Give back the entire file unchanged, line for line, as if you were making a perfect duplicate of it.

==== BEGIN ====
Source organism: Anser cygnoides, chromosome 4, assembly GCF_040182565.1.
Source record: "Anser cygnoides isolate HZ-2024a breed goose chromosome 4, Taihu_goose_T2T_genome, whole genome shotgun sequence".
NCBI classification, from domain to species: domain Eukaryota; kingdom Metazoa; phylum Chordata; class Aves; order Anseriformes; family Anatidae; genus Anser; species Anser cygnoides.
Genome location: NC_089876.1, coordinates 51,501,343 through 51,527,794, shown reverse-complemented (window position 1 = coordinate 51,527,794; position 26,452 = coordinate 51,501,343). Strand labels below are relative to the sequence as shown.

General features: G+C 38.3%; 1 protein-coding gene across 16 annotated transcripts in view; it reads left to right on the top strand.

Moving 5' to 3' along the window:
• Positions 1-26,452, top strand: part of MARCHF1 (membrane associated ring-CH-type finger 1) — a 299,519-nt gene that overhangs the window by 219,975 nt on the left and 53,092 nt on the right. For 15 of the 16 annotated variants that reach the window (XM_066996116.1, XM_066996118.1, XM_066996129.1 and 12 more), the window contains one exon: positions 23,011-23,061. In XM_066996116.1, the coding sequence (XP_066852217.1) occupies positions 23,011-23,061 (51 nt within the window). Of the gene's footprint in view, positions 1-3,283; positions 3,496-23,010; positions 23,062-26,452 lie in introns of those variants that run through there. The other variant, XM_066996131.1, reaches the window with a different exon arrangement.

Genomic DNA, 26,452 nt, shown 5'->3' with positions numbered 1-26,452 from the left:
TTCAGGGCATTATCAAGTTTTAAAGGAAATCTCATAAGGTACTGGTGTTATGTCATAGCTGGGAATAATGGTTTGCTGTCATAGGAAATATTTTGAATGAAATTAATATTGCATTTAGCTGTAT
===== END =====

Source organism: Anser cygnoides, chromosome 4, assembly GCF_040182565.1.
Source record: "Anser cygnoides isolate HZ-2024a breed goose chromosome 4, Taihu_goose_T2T_genome, whole genome shotgun sequence".
NCBI classification, from domain to species: domain Eukaryota; kingdom Metazoa; phylum Chordata; class Aves; order Anseriformes; family Anatidae; genus Anser; species Anser cygnoides.
Genome location: NC_089876.1, coordinates 51,501,343 through 51,527,794, shown reverse-complemented (window position 1 = coordinate 51,527,794; position 26,452 = coordinate 51,501,343). Strand labels below are relative to the sequence as shown.

General features: G+C 38.3%; 1 protein-coding gene across 16 annotated transcripts in view; it reads left to right on the top strand.

Moving 5' to 3' along the window:
• Positions 1-26,452, top strand: part of MARCHF1 (membrane associated ring-CH-type finger 1) — a 299,519-nt gene that overhangs the window by 219,975 nt on the left and 53,092 nt on the right. For 15 of the 16 annotated variants that reach the window (XM_066996116.1, XM_066996118.1, XM_066996129.1 and 12 more), the window contains one exon: positions 23,011-23,061. In XM_066996116.1, the coding sequence (XP_066852217.1) occupies positions 23,011-23,061 (51 nt within the window). Of the gene's footprint in view, positions 1-3,283; positions 3,496-23,010; positions 23,062-26,452 lie in introns of those variants that run through there. The other variant, XM_066996131.1, reaches the window with a different exon arrangement.

Genomic DNA, 26,452 nt, shown 5'->3' with positions numbered 1-26,452 from the left:
TTCAGGGCATTATCAAGTTTTAAAGGAAATCTCATAAGGTACTGGTGTTATGTCATAGCTGGGAATAATGGTTTGCTGTCATAGGAAATATTTTGAATGAAATTAATATTGCATTTAGCTGTAT